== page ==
Two African-American women pilots just made history on Delta Airlines

Black women pilots have been awe-inspiring pioneers since the dawn of American aviation. There’s the incredible Bessie Coleman, for exampleThe courageous Willa Brown. And joining their ranks are pilots Captain Stephanie Johnson and First Officer Dawn Cook, who soared to new heights on Delta Airlines Flight 555 this year.

The dynamic duo flew from Detroit to Las Vegas on February 26th. No big deal for two experienced aviators. But the trip was anything but routine.

Instead, it made them the first African-American female cockpit crew on a mainline Delta flight.

Yes, you read that right! Cook left her home base in Atlanta to facilitate the record-making flight, and snapped a selfie with Johnson after the plane touched down in Nevada.

Badass and beautiful.

The flight provided a perfect end to the “Delta’s Very Own Heroes” month, which celebrates the accomplishments of the company’s African-American employees.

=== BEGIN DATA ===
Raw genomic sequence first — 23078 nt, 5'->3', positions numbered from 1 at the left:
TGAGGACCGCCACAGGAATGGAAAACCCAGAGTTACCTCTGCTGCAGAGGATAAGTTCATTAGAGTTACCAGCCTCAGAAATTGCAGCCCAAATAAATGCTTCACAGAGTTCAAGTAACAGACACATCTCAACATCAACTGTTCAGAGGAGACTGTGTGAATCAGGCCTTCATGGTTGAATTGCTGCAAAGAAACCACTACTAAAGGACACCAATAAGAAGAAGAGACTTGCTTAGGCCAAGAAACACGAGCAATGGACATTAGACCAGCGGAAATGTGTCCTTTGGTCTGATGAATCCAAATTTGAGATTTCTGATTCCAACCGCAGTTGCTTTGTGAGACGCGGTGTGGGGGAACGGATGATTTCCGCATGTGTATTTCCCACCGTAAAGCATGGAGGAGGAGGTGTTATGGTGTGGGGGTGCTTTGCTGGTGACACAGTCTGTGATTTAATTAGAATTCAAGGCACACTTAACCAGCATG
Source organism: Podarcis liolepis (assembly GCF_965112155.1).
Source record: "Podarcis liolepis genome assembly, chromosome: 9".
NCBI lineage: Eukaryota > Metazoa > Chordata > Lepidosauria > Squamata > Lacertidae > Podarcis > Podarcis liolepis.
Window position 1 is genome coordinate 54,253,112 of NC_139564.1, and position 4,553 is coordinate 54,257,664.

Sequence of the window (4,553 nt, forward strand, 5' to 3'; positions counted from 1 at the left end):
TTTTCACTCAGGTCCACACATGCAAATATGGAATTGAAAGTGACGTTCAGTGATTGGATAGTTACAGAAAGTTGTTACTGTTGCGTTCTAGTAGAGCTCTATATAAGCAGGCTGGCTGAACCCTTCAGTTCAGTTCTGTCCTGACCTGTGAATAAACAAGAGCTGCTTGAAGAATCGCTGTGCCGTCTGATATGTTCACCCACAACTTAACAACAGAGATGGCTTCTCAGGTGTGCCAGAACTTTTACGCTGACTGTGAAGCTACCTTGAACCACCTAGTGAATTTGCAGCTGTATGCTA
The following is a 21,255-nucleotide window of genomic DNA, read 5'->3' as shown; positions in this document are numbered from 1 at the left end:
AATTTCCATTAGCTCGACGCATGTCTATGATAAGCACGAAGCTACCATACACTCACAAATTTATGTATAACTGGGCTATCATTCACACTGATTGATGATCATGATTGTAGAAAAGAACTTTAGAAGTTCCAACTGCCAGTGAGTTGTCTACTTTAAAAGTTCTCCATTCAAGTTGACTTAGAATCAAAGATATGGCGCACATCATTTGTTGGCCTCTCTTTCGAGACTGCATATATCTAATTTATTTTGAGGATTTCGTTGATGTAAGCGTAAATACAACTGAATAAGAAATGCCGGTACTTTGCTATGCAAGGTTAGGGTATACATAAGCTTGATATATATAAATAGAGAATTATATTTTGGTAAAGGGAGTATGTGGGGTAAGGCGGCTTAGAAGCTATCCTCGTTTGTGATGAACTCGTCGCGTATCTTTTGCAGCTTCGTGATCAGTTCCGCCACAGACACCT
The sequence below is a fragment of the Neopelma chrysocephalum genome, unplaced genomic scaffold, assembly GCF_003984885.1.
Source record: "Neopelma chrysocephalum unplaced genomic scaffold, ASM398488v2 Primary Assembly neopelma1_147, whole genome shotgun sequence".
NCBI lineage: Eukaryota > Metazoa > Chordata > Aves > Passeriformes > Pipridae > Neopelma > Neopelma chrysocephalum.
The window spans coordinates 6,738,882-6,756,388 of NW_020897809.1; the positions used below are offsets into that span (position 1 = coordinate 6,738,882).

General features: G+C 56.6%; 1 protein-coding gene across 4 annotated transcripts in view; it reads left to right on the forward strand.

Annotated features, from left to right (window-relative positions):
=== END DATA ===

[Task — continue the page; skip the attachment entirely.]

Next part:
And this isn’t Johnson’s first such feat. (As if this story wasn’t cool enough already.) In 1997, she was hired as Northwestern Airline’s first African-American woman pilot. Then a year ago she made history again by becoming Delta Airline’s first black female captain.


Johnson hopes that their example will inspire others to fly, especially other black women.

“I feel a great sense of responsibility to be a positive role model," she says. "There are so few women in this profession and too many women who still don’t think of it as a career option. When I was hired by Northwest Airlines, there were 12 African-American women airline pilots in the country at the major airlines, and I knew all of their names.

Though fortunately conditions have changed for the better, she’s eager to continue spreading the word.

"This is a great career – it’s worth the hard work."

Consider us inspired. Captain Johnson and Officer Cook, we salute you!